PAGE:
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    Re: Fw: Re: [earhart] Navigation to Dakar, fourth attempt [1 Attachment]
    From: Ken Gebhart
    Date: 2011 Feb 12, 22:10 -0600
    Gary,

    Great post. Although i did not follow closely your narrative, I was struck by the lack of log entries made by Noonan relating to the actions of the crew.  I was taught that the navigator's log was a legal document in a court of law, and may relate to any number of 
    conflicts which may occur in international airspace.  I recall in my fledgling days (1960) being sent to Kwajalein from Hawaii on a 13 hour late night unexpected launch. The Captain came back, sent me forward to the cockpit, and said he would take care of the navigation. When I went aft after 10 hours he was sound asleep. But he had made one log entry:  "no loran since Johnston (Island), too tired to shoot stars"!  His navigation wasn't that great, but at least he documented the situation.

    Ken
    On Feb 12, 2011, at 7:31 PM, Gary LaPook wrote:



    A further analysis of Noonan’s navigation makes it even more certain that they planned to land at
    Saint Louis and not Dakar. In my first post I showed the areas of uncertainty around Noonan’s
    fixes but I didn’t elaborate one what these represented. As a plane flies along its course, the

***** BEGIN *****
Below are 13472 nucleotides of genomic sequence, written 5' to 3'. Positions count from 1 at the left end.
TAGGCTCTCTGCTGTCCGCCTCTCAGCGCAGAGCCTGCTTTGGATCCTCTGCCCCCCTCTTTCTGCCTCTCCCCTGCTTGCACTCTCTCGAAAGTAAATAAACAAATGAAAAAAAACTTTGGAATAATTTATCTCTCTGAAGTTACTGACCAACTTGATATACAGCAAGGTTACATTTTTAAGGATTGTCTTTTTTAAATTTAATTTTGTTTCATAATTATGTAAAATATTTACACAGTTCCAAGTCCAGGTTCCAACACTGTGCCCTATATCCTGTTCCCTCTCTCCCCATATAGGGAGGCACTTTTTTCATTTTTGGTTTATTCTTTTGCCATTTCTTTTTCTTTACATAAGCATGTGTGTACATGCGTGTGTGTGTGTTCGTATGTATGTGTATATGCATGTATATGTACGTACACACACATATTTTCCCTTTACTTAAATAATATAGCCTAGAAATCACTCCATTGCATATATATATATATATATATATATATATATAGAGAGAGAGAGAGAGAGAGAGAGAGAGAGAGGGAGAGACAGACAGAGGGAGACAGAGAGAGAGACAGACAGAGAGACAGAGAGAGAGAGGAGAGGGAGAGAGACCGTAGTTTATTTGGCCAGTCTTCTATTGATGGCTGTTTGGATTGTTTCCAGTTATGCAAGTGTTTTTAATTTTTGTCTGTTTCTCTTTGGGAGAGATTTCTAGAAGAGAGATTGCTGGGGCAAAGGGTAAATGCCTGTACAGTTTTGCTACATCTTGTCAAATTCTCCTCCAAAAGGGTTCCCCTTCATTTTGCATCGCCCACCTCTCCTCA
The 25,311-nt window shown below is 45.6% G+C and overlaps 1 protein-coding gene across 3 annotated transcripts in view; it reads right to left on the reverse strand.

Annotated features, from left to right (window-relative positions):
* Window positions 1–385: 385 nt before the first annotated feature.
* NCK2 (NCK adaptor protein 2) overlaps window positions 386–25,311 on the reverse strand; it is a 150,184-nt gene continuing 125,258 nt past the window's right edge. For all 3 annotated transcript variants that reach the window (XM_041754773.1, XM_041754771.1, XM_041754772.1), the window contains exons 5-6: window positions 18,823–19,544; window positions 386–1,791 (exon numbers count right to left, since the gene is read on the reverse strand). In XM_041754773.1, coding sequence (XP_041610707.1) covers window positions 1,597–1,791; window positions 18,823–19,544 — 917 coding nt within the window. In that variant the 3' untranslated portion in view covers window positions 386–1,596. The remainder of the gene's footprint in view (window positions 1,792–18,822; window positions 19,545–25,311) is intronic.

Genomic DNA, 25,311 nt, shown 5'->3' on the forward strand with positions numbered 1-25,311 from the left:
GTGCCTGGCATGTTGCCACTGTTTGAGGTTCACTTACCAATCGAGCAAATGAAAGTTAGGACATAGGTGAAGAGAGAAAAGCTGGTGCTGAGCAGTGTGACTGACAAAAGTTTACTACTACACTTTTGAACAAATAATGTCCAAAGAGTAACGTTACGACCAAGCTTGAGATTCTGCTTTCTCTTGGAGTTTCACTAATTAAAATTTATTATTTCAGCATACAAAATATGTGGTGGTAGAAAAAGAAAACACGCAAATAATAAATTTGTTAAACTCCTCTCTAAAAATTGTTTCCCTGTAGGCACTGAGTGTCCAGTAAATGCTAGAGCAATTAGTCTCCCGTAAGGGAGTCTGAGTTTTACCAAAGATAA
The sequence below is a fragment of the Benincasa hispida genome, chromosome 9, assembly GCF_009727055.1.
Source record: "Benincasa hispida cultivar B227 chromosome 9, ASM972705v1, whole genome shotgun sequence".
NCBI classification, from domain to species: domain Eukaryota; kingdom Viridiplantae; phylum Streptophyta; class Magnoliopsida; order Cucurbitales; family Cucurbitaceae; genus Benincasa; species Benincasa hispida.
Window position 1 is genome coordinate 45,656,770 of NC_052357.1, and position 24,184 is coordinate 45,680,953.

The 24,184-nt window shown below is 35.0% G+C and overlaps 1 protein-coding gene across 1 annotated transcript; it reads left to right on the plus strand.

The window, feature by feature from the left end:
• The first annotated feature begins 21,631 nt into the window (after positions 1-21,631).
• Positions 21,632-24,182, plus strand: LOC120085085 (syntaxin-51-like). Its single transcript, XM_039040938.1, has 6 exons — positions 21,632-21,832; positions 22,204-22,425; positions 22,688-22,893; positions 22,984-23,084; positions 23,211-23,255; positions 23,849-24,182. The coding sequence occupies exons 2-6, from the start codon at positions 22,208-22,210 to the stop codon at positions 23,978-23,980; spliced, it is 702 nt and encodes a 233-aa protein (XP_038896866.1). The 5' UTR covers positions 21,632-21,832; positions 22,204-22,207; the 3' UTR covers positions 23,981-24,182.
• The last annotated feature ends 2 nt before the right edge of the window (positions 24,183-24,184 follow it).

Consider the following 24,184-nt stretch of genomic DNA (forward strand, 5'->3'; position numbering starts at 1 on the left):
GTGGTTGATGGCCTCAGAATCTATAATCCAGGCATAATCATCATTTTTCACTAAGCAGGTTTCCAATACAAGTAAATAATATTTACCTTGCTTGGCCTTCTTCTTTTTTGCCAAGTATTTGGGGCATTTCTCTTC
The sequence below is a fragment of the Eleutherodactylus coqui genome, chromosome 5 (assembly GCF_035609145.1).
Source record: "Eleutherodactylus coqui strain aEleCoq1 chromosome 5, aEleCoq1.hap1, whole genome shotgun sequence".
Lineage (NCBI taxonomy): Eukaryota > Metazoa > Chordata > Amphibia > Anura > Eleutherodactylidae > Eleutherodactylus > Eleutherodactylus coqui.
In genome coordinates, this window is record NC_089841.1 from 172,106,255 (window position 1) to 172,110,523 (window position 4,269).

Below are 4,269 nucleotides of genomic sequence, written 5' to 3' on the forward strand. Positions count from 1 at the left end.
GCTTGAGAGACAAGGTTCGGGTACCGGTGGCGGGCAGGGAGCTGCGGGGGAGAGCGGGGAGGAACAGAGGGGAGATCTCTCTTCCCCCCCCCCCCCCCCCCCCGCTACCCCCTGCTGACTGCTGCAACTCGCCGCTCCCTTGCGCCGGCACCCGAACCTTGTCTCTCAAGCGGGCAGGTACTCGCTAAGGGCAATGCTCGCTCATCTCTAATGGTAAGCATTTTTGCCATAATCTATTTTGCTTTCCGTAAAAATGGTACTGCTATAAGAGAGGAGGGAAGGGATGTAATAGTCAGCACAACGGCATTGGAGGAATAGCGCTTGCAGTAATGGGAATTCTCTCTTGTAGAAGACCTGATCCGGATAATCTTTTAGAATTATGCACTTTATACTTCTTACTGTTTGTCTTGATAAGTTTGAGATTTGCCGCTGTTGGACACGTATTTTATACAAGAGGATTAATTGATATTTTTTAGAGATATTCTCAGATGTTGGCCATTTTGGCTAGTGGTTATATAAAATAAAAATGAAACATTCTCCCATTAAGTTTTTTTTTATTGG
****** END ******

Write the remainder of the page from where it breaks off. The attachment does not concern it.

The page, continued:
possibility of wandering further and further off course increases as the distance flown increases.
    It is generally accepted that you are very unlikely to be off course more than 10% of the distance
    flown and, even then, it is rare that you would be even that much off course and that you are
    much more likely to be near where you think you are, your DR position, than near the edge of the
    area of uncertainty.

    What is important in the analysis of the Dakar story is just the deviation north of course. The
    only information that Noonan had concerning his position north and south was the 1341 Z sun
    line LOP. The initial band of uncertainty was 7 NM meaning that it was possible that he was
    7 NM north (or south) of this LOP but he was more likely to be much closer to the LOP and
    unlikely that he was even 7 NM away. As they flew on towards Africa the width of the band of
    uncertainty increased at the rate of 13 NM per hour, 10% of the distance flown each hour. The
    first running fix after this was at 1625 Z, 2:43 later. Cruising at 130 K (150 mph) the plane had
    flown 354 NM in this period so the band of uncertainty grew by 10% of this distance, about 35
    NM, which we add to the original uncertainty of 7 NM making the band extend 42 NM north of
    the running fix at 1625 Z which is what I illustrated on my chart. Doing the same computations,
    the band extended 50 NM at 1700 Z; 63 NM at 1800 Z; and 71 NM at 1836 Z, all of which I
    have shown on my chart.

    Amelia said:

    “When we first sighted the African coast, thick haze prevailed and for some time no position
    sight had been possible. My navigator indicated that we should turn south. Had we done so, a
    half hour would have brought us to Dakar. But a "left turn" seemed to me in order and after
    fifty miles of flying along the coast, we found ourselves at St. Louis, Senegal.” (Last Flight, page
    119)

    We know that she landed a 1927 Z and that they were cruising at 150 mph (130 K.) To cover the
    fifty miles up the coast that Earhart claimed would have taken twenty minutes meaning that they
    were at the coastline at least twenty minutes before landing, but probably about 25 minutes to